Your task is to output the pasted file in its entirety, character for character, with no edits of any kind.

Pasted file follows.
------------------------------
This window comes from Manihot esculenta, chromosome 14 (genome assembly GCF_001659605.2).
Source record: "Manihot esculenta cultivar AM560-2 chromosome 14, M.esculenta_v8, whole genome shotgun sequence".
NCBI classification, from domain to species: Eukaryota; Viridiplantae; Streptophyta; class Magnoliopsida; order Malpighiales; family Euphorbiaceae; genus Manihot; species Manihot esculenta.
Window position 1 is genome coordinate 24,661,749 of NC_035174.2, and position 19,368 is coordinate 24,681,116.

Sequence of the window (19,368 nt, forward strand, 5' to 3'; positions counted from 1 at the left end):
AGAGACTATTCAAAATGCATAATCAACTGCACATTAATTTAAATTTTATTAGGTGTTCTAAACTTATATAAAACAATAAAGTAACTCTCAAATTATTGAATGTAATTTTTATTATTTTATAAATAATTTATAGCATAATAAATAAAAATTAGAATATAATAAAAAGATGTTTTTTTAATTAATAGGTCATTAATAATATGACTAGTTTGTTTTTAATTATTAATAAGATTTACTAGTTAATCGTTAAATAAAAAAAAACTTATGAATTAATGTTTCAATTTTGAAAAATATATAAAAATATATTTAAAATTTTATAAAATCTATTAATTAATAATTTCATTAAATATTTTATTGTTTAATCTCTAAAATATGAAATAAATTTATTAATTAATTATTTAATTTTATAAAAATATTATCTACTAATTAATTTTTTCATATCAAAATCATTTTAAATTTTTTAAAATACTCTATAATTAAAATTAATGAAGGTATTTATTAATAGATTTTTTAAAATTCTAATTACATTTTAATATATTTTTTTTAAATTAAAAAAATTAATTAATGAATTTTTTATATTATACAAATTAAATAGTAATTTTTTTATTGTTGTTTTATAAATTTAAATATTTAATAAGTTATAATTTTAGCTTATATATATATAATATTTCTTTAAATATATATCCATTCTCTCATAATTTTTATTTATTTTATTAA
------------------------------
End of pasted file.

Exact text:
This window comes from Manihot esculenta, chromosome 14 (genome assembly GCF_001659605.2).
Source record: "Manihot esculenta cultivar AM560-2 chromosome 14, M.esculenta_v8, whole genome shotgun sequence".
NCBI classification, from domain to species: Eukaryota; Viridiplantae; Streptophyta; class Magnoliopsida; order Malpighiales; family Euphorbiaceae; genus Manihot; species Manihot esculenta.
Window position 1 is genome coordinate 24,661,749 of NC_035174.2, and position 19,368 is coordinate 24,681,116.

Sequence of the window (19,368 nt, forward strand, 5' to 3'; positions counted from 1 at the left end):
AGAGACTATTCAAAATGCATAATCAACTGCACATTAATTTAAATTTTATTAGGTGTTCTAAACTTATATAAAACAATAAAGTAACTCTCAAATTATTGAATGTAATTTTTATTATTTTATAAATAATTTATAGCATAATAAATAAAAATTAGAATATAATAAAAAGATGTTTTTTTAATTAATAGGTCATTAATAATATGACTAGTTTGTTTTTAATTATTAATAAGATTTACTAGTTAATCGTTAAATAAAAAAAAACTTATGAATTAATGTTTCAATTTTGAAAAATATATAAAAATATATTTAAAATTTTATAAAATCTATTAATTAATAATTTCATTAAATATTTTATTGTTTAATCTCTAAAATATGAAATAAATTTATTAATTAATTATTTAATTTTATAAAAATATTATCTACTAATTAATTTTTTCATATCAAAATCATTTTAAATTTTTTAAAATACTCTATAATTAAAATTAATGAAGGTATTTATTAATAGATTTTTTAAAATTCTAATTACATTTTAATATATTTTTTTTAAATTAAAAAAATTAATTAATGAATTTTTTATATTATACAAATTAAATAGTAATTTTTTTATTGTTGTTTTATAAATTTAAATATTTAATAAGTTATAATTTTAGCTTATATATATATAATATTTCTTTAAATATATATCCATTCTCTCATAATTTTTATTTATTTTATTAA